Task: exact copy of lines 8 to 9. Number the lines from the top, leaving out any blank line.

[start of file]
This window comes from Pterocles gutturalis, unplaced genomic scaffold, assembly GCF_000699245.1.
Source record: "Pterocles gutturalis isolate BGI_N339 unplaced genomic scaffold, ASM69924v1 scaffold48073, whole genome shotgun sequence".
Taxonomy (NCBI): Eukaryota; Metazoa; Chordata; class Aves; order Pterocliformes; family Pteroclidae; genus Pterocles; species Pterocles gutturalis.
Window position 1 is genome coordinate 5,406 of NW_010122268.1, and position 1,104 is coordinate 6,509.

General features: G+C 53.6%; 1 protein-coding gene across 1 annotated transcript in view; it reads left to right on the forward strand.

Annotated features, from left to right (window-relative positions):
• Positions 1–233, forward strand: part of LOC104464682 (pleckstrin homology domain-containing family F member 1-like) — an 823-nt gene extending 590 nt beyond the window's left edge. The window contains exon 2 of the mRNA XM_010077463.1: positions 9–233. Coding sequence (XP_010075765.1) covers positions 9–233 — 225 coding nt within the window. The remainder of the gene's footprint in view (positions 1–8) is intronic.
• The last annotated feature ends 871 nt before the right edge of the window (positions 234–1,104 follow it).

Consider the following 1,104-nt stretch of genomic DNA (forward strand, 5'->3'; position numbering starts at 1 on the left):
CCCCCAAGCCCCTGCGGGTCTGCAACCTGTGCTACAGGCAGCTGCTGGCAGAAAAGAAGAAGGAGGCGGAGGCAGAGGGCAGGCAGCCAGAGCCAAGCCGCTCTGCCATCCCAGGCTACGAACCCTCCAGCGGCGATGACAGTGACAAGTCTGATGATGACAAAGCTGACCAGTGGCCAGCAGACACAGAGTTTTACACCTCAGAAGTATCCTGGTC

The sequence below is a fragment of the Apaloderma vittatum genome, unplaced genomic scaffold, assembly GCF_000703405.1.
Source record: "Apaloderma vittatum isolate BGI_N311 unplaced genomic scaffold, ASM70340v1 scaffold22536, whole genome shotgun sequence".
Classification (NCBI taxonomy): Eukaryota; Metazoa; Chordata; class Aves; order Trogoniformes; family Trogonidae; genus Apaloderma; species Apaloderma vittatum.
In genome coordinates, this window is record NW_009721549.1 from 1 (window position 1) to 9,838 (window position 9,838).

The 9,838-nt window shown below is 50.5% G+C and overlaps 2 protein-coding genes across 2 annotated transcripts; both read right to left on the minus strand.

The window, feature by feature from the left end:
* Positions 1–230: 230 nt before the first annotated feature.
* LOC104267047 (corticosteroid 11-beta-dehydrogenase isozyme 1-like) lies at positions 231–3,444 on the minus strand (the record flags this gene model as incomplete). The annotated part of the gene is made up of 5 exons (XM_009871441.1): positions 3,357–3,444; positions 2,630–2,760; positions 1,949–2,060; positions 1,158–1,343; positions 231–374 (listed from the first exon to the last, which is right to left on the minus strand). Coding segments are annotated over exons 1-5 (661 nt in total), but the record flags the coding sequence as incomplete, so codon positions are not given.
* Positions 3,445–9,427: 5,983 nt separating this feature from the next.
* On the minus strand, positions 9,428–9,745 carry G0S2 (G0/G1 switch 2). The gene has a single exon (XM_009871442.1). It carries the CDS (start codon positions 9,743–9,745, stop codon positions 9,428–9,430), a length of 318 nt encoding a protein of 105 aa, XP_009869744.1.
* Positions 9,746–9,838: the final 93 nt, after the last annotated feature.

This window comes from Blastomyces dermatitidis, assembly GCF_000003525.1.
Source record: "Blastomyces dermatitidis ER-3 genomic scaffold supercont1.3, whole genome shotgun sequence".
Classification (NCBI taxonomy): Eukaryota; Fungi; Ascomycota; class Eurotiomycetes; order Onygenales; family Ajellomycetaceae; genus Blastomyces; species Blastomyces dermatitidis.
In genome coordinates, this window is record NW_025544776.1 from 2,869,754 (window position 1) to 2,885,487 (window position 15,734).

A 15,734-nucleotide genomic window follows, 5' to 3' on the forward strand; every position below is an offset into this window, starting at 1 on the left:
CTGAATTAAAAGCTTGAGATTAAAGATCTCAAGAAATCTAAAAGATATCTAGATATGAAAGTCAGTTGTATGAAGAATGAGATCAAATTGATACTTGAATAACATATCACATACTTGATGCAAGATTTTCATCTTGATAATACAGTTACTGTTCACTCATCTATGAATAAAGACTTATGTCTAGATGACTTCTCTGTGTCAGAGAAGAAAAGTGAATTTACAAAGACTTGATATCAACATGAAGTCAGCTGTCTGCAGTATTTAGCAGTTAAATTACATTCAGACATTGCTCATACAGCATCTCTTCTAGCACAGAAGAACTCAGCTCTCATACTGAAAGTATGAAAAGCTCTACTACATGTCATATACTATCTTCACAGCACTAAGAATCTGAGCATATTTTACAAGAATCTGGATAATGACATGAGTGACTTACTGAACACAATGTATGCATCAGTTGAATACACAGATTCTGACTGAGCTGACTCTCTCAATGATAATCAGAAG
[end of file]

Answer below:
• The last annotated feature ends 871 nt before the right edge of the window (positions 234–1,104 follow it).

Consider the following 1,104-nt stretch of genomic DNA (forward strand, 5'->3'; position numbering starts at 1 on the left):